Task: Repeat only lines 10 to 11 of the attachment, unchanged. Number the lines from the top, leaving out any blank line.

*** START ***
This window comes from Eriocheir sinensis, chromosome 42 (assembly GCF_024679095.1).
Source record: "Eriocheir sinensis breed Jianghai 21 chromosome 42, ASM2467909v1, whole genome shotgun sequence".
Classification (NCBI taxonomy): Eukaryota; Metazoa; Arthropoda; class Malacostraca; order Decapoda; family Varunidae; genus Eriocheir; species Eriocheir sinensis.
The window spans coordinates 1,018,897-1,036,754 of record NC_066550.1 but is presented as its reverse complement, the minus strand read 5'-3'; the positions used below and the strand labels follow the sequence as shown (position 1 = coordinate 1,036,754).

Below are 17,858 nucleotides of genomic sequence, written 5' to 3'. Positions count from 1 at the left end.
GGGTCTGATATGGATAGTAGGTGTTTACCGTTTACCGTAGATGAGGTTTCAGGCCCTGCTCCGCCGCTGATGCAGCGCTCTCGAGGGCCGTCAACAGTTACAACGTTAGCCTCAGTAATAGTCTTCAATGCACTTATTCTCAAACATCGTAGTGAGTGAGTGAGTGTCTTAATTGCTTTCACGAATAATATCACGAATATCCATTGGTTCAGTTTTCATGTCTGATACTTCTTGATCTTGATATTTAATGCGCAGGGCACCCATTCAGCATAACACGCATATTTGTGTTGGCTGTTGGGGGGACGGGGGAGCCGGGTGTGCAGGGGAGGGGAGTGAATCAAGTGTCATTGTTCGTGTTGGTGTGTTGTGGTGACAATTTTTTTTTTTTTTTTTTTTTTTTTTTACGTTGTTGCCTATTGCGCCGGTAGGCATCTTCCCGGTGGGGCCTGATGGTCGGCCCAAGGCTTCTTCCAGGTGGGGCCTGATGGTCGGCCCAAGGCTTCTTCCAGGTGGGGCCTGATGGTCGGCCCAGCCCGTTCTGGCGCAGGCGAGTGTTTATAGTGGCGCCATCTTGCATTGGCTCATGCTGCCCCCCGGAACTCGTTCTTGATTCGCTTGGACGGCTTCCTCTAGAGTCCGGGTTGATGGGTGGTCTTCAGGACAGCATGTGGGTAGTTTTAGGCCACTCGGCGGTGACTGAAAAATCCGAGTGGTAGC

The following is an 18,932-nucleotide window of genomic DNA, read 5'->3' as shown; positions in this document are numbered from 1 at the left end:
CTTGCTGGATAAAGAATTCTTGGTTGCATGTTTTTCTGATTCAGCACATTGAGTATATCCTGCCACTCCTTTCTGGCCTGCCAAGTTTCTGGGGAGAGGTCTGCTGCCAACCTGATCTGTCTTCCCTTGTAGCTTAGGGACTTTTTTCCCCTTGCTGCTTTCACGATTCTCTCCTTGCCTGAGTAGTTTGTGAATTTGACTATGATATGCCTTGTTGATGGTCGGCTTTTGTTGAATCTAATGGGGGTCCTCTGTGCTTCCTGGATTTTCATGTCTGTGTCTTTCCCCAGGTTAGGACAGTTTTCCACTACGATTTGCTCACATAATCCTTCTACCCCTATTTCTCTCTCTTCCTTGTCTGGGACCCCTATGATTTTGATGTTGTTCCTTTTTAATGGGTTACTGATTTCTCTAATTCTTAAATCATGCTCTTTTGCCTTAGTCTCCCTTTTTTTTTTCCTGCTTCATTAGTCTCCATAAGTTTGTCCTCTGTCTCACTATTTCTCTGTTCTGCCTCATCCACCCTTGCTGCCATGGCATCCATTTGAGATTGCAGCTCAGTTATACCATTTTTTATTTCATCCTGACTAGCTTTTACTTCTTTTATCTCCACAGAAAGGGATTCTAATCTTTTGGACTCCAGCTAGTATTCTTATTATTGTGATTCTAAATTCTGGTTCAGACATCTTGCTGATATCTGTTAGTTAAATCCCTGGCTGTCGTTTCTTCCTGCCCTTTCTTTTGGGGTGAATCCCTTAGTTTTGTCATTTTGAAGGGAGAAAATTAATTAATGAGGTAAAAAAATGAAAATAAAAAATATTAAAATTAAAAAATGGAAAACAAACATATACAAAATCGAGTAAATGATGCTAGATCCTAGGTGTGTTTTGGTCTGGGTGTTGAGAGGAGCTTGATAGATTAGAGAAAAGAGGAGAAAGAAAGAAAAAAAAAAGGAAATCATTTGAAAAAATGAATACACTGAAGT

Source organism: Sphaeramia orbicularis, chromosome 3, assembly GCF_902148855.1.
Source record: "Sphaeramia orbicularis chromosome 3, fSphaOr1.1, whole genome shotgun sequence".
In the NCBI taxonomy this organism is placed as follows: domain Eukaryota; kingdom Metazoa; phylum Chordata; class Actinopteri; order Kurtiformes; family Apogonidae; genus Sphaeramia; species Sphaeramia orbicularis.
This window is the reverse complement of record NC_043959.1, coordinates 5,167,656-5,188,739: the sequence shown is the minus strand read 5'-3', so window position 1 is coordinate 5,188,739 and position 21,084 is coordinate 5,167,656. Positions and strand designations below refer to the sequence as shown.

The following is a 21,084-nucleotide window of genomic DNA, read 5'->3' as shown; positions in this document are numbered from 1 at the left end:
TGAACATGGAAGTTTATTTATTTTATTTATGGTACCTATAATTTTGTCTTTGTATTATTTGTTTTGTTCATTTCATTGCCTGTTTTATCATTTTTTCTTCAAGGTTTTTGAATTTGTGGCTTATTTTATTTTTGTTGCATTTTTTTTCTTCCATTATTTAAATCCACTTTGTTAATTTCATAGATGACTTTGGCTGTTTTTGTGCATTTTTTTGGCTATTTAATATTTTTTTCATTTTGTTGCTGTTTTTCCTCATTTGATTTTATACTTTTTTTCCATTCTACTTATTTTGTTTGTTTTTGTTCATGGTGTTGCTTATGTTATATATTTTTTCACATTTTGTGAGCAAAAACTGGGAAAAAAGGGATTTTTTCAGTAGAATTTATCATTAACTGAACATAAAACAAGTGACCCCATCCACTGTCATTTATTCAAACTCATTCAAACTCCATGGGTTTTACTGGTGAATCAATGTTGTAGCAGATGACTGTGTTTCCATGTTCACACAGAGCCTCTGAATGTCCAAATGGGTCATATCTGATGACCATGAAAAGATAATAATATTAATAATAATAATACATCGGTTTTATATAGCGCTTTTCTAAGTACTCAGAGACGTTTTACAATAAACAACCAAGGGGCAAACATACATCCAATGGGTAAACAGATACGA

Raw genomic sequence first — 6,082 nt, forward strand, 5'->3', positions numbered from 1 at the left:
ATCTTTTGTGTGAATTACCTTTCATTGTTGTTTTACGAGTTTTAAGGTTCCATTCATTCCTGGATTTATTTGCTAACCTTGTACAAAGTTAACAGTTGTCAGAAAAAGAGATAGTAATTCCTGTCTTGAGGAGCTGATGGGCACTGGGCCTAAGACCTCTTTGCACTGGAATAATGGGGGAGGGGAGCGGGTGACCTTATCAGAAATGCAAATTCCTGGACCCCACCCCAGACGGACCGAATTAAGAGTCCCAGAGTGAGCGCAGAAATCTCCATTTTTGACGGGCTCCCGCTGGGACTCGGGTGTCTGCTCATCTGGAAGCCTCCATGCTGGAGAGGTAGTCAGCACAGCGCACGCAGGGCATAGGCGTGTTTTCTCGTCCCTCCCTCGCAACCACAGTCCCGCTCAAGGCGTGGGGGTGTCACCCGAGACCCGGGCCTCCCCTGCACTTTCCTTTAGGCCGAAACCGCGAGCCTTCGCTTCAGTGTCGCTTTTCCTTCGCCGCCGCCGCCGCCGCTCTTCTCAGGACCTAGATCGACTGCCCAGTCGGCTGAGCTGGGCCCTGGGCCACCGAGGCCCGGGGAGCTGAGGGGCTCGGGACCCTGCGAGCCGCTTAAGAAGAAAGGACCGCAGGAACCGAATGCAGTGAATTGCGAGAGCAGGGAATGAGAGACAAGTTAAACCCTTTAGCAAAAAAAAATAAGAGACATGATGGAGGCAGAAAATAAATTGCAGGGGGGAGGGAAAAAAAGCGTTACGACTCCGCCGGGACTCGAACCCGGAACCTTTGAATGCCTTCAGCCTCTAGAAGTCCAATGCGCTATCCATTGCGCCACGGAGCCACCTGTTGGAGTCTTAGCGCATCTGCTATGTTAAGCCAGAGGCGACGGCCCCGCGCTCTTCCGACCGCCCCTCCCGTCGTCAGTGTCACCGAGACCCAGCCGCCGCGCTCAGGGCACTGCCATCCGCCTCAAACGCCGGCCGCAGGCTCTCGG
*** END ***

Source record: "Sphaeramia orbicularis chromosome 3, fSphaOr1.1, whole genome shotgun sequence".
In the NCBI taxonomy this organism is placed as follows: domain Eukaryota; kingdom Metazoa; phylum Chordata; class Actinopteri; order Kurtiformes; family Apogonidae; genus Sphaeramia; species Sphaeramia orbicularis.